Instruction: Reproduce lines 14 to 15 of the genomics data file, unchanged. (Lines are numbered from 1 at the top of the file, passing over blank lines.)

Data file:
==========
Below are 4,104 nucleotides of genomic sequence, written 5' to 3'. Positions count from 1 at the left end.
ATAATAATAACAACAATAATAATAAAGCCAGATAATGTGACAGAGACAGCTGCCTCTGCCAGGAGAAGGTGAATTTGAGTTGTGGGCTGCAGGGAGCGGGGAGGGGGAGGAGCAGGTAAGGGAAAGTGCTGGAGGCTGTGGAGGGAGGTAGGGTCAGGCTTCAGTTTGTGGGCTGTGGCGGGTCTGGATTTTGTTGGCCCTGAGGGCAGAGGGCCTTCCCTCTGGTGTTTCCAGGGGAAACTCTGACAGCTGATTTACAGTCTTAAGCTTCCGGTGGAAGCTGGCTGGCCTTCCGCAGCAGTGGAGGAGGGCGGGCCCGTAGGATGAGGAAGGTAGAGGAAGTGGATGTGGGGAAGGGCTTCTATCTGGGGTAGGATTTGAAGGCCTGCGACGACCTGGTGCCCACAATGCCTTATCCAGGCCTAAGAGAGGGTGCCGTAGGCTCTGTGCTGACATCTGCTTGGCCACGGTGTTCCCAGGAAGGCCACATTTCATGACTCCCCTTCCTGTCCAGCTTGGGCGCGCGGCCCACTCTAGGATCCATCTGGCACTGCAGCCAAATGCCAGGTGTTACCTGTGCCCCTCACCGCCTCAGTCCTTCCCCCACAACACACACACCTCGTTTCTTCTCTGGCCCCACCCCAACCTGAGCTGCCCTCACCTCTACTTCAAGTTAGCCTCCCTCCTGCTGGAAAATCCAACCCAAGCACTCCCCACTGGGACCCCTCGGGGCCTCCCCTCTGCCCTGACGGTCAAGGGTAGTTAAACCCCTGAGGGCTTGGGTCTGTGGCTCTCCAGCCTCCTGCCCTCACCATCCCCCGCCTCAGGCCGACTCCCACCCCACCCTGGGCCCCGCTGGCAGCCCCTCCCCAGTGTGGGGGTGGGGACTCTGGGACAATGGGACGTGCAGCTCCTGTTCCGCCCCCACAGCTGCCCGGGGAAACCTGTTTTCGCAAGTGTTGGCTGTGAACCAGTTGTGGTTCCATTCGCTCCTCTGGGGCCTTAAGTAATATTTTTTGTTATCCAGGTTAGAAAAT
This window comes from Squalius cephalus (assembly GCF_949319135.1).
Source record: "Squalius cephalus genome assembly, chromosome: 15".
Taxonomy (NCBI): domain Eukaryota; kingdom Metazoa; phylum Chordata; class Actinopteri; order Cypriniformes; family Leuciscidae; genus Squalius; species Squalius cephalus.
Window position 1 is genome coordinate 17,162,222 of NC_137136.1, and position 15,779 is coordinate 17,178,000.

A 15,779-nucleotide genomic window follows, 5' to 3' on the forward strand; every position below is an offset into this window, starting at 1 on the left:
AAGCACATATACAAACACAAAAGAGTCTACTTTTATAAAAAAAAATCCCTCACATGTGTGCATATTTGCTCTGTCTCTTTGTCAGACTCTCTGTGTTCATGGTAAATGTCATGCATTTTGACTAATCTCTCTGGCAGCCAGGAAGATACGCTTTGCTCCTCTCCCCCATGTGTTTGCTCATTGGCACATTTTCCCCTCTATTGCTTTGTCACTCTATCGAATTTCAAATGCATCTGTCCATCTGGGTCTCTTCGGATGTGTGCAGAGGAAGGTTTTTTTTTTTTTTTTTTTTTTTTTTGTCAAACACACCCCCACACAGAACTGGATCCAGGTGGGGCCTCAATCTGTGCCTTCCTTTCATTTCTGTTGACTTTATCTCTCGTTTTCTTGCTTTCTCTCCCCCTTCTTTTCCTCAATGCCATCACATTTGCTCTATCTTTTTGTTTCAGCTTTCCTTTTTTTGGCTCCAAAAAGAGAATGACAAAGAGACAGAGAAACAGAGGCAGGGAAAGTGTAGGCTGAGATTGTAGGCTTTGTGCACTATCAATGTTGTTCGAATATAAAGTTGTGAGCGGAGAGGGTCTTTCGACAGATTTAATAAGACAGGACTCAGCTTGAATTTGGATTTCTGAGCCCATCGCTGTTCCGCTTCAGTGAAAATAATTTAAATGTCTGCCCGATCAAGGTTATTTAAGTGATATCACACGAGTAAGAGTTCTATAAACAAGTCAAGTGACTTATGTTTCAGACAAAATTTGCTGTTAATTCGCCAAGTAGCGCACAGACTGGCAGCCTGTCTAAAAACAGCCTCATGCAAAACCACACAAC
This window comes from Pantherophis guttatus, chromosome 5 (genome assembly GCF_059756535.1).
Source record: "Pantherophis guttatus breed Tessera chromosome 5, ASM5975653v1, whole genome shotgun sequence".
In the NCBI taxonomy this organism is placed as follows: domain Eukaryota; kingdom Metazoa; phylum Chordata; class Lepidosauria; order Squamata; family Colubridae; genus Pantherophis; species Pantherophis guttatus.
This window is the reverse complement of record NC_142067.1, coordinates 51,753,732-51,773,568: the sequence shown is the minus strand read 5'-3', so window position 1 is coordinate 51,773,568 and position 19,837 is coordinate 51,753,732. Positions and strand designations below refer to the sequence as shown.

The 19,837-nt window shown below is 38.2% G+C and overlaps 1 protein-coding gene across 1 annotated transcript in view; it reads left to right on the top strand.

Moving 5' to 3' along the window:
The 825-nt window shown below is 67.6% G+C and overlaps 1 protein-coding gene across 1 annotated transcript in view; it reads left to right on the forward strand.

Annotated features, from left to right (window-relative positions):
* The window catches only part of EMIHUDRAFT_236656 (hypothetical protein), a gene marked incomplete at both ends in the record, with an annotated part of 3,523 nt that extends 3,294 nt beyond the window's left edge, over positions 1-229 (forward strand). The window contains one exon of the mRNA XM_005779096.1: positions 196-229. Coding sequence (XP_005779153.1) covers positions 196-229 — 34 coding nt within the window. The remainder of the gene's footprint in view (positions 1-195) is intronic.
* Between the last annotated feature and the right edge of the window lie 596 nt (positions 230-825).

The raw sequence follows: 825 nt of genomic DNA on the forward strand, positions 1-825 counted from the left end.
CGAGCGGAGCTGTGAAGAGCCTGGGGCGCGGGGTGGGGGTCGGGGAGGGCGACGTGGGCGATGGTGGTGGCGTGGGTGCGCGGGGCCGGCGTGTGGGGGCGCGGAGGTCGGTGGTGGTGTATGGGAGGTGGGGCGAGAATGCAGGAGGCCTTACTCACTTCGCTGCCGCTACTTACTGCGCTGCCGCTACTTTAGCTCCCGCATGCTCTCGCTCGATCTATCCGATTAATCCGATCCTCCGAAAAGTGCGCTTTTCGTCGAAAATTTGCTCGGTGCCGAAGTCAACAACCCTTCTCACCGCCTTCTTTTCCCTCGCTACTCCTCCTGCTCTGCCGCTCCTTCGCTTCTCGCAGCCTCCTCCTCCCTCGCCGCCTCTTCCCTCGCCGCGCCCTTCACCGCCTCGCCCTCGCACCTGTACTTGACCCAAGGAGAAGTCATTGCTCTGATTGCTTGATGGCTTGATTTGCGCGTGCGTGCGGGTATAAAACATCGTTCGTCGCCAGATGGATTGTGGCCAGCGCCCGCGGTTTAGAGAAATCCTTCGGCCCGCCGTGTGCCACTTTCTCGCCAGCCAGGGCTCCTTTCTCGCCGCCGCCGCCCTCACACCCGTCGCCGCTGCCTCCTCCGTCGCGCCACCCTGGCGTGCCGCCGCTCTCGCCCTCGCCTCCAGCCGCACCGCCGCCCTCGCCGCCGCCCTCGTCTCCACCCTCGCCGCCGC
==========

Moving 5' to 3' along the window:
The 825-nt window shown below is 67.6% G+C and overlaps 1 protein-coding gene across 1 annotated transcript in view; it reads left to right on the forward strand.